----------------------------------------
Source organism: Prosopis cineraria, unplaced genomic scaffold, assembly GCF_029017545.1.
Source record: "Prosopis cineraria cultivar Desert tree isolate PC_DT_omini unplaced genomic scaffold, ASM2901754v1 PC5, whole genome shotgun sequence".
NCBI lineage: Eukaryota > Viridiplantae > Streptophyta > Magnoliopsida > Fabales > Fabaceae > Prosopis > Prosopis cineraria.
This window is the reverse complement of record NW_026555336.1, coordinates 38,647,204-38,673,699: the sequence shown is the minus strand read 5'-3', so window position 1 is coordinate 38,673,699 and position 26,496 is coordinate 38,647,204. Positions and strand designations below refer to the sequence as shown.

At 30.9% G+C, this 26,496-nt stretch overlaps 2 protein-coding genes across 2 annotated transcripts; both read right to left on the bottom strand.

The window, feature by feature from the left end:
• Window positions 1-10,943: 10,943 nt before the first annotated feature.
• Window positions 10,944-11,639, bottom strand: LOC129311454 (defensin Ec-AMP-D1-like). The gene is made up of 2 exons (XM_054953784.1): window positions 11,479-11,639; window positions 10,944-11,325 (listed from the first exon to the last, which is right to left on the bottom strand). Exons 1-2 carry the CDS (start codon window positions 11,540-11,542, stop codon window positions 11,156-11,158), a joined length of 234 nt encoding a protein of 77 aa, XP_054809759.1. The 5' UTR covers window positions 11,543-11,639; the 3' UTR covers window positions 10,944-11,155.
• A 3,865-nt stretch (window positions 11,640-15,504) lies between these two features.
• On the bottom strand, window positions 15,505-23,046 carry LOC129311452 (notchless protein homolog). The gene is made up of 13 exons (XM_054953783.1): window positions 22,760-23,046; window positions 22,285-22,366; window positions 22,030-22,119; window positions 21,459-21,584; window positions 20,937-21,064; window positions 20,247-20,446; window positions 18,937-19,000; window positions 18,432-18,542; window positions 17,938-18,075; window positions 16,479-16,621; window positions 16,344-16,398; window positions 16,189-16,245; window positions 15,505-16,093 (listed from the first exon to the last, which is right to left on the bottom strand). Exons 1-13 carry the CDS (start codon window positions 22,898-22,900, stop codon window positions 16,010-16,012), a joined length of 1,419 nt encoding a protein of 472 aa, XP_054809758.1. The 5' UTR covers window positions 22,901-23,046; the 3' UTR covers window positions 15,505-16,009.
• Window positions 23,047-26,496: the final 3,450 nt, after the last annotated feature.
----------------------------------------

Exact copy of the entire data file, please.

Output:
Source organism: Prosopis cineraria, unplaced genomic scaffold, assembly GCF_029017545.1.
Source record: "Prosopis cineraria cultivar Desert tree isolate PC_DT_omini unplaced genomic scaffold, ASM2901754v1 PC5, whole genome shotgun sequence".
NCBI lineage: Eukaryota > Viridiplantae > Streptophyta > Magnoliopsida > Fabales > Fabaceae > Prosopis > Prosopis cineraria.
This window is the reverse complement of record NW_026555336.1, coordinates 38,647,204-38,673,699: the sequence shown is the minus strand read 5'-3', so window position 1 is coordinate 38,673,699 and position 26,496 is coordinate 38,647,204. Positions and strand designations below refer to the sequence as shown.

At 30.9% G+C, this 26,496-nt stretch overlaps 2 protein-coding genes across 2 annotated transcripts; both read right to left on the bottom strand.

The window, feature by feature from the left end:
• Window positions 1-10,943: 10,943 nt before the first annotated feature.
• Window positions 10,944-11,639, bottom strand: LOC129311454 (defensin Ec-AMP-D1-like). The gene is made up of 2 exons (XM_054953784.1): window positions 11,479-11,639; window positions 10,944-11,325 (listed from the first exon to the last, which is right to left on the bottom strand). Exons 1-2 carry the CDS (start codon window positions 11,540-11,542, stop codon window positions 11,156-11,158), a joined length of 234 nt encoding a protein of 77 aa, XP_054809759.1. The 5' UTR covers window positions 11,543-11,639; the 3' UTR covers window positions 10,944-11,155.
• A 3,865-nt stretch (window positions 11,640-15,504) lies between these two features.
• On the bottom strand, window positions 15,505-23,046 carry LOC129311452 (notchless protein homolog). The gene is made up of 13 exons (XM_054953783.1): window positions 22,760-23,046; window positions 22,285-22,366; window positions 22,030-22,119; window positions 21,459-21,584; window positions 20,937-21,064; window positions 20,247-20,446; window positions 18,937-19,000; window positions 18,432-18,542; window positions 17,938-18,075; window positions 16,479-16,621; window positions 16,344-16,398; window positions 16,189-16,245; window positions 15,505-16,093 (listed from the first exon to the last, which is right to left on the bottom strand). Exons 1-13 carry the CDS (start codon window positions 22,898-22,900, stop codon window positions 16,010-16,012), a joined length of 1,419 nt encoding a protein of 472 aa, XP_054809758.1. The 5' UTR covers window positions 22,901-23,046; the 3' UTR covers window positions 15,505-16,009.
• Window positions 23,047-26,496: the final 3,450 nt, after the last annotated feature.